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My reflections on The Death of Cancer


Professor Paul Workman introduces his special three-part essay, inspired by the memoir The Death of Cancer, and reflecting on five decades of progress in cancer research and treatment.

Posted on 04 February, 2016 by Professor Paul Workman

Over the festive holiday period I very much enjoyed reading The Death of Cancer.

This fascinating book is a personal memoir by the hugely experienced cancer scientist, clinician, research leader and administrator, Vincent DeVita, co-written with his talented science writer daughter Elizabeth DeVita-Raeburn. It is very much about one man’s personal journey through cancer research and treatment – and yet addresses the big questions that we still face today, scientifically, clinically and politically.

I began writing a piece commenting on, and responding to, this book and the subjects it covers. Originally, I intended that the article would appear in this blog, but as the project developed it became clear that it would be rather longer and more involved than my usual pieces. I wanted to devote sufficient space not only to explore the individual aspects of DeVita’s contribution to medical advancement, but also to reflect upon five decades of progress in cancer research and treatment.

What I ended up with was an essay, inspired by DeVita’s and DeVita-Raeburn’s book, and exploring the profound broader implications of its subject matter, but feeding in my own views and experiences as well. I wove in, too, details of the contributions we have made here at The Institute of Cancer Research, London.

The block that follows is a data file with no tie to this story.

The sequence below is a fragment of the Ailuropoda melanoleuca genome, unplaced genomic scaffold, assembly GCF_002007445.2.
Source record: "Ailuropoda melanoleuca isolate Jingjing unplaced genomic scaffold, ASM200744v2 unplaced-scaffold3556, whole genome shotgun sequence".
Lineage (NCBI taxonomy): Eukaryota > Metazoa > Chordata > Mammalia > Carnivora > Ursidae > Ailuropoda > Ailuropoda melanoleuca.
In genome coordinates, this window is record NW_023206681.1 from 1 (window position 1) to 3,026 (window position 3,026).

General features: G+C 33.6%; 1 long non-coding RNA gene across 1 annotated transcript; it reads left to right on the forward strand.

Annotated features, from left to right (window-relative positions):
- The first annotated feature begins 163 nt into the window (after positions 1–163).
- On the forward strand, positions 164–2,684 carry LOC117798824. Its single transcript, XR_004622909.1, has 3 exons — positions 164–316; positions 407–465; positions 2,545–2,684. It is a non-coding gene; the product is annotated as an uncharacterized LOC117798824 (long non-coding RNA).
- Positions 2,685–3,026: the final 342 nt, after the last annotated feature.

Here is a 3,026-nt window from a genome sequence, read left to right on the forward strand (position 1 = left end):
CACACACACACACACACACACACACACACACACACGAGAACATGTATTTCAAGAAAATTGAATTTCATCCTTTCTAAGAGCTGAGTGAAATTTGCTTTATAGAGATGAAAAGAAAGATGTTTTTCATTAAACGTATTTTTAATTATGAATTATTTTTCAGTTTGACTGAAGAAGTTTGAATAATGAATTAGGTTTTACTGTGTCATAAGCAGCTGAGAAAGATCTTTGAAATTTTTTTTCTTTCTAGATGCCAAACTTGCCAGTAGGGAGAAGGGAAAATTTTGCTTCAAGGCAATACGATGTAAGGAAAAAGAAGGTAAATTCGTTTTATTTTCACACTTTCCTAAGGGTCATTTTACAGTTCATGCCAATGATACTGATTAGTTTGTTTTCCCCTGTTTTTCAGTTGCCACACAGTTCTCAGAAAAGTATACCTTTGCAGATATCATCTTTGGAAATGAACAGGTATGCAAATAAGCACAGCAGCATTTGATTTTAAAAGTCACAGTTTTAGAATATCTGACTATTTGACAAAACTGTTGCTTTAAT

My essay will be published in three parts, and the first of those, about the birth of effective drug therapy for cancer, is published elsewhere on our website today, to mark World Cancer Day. It seems appropriate, on a day when much of the attention is being fixed on the heartening falls we are seeing in cancer death rates to highlight the breakthrough achievements of some of the early pioneers of chemotherapy, who laid the foundations for today’s advances.

The essay will be published in three parts, at one-week intervals. I hope you enjoy it.

The Death of Cancer?

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